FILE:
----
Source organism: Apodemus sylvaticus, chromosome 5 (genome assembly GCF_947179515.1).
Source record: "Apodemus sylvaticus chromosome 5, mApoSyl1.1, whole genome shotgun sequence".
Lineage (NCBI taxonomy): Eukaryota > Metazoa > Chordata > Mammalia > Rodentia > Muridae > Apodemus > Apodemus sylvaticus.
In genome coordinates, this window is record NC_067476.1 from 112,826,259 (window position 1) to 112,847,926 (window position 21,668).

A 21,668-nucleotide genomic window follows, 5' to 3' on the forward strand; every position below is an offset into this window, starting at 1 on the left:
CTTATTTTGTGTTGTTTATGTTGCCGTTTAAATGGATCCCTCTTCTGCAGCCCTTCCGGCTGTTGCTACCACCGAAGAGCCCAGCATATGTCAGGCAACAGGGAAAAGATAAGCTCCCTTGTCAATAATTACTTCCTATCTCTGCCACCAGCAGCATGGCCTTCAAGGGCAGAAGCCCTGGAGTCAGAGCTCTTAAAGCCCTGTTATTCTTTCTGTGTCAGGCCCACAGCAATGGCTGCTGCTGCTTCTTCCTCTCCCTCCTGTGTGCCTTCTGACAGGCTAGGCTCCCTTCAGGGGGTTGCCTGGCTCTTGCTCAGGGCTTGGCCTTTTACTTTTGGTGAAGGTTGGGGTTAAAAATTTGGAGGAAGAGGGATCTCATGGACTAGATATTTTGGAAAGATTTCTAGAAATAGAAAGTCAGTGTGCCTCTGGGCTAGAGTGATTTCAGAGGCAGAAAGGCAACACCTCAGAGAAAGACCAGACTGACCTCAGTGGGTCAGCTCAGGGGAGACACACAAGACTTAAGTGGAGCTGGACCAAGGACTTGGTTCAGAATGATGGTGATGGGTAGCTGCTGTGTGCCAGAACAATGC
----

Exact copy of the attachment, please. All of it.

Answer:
Source organism: Apodemus sylvaticus, chromosome 5 (genome assembly GCF_947179515.1).
Source record: "Apodemus sylvaticus chromosome 5, mApoSyl1.1, whole genome shotgun sequence".
Lineage (NCBI taxonomy): Eukaryota > Metazoa > Chordata > Mammalia > Rodentia > Muridae > Apodemus > Apodemus sylvaticus.
In genome coordinates, this window is record NC_067476.1 from 112,826,259 (window position 1) to 112,847,926 (window position 21,668).

A 21,668-nucleotide genomic window follows, 5' to 3' on the forward strand; every position below is an offset into this window, starting at 1 on the left:
CTTATTTTGTGTTGTTTATGTTGCCGTTTAAATGGATCCCTCTTCTGCAGCCCTTCCGGCTGTTGCTACCACCGAAGAGCCCAGCATATGTCAGGCAACAGGGAAAAGATAAGCTCCCTTGTCAATAATTACTTCCTATCTCTGCCACCAGCAGCATGGCCTTCAAGGGCAGAAGCCCTGGAGTCAGAGCTCTTAAAGCCCTGTTATTCTTTCTGTGTCAGGCCCACAGCAATGGCTGCTGCTGCTTCTTCCTCTCCCTCCTGTGTGCCTTCTGACAGGCTAGGCTCCCTTCAGGGGGTTGCCTGGCTCTTGCTCAGGGCTTGGCCTTTTACTTTTGGTGAAGGTTGGGGTTAAAAATTTGGAGGAAGAGGGATCTCATGGACTAGATATTTTGGAAAGATTTCTAGAAATAGAAAGTCAGTGTGCCTCTGGGCTAGAGTGATTTCAGAGGCAGAAAGGCAACACCTCAGAGAAAGACCAGACTGACCTCAGTGGGTCAGCTCAGGGGAGACACACAAGACTTAAGTGGAGCTGGACCAAGGACTTGGTTCAGAATGATGGTGATGGGTAGCTGCTGTGTGCCAGAACAATGC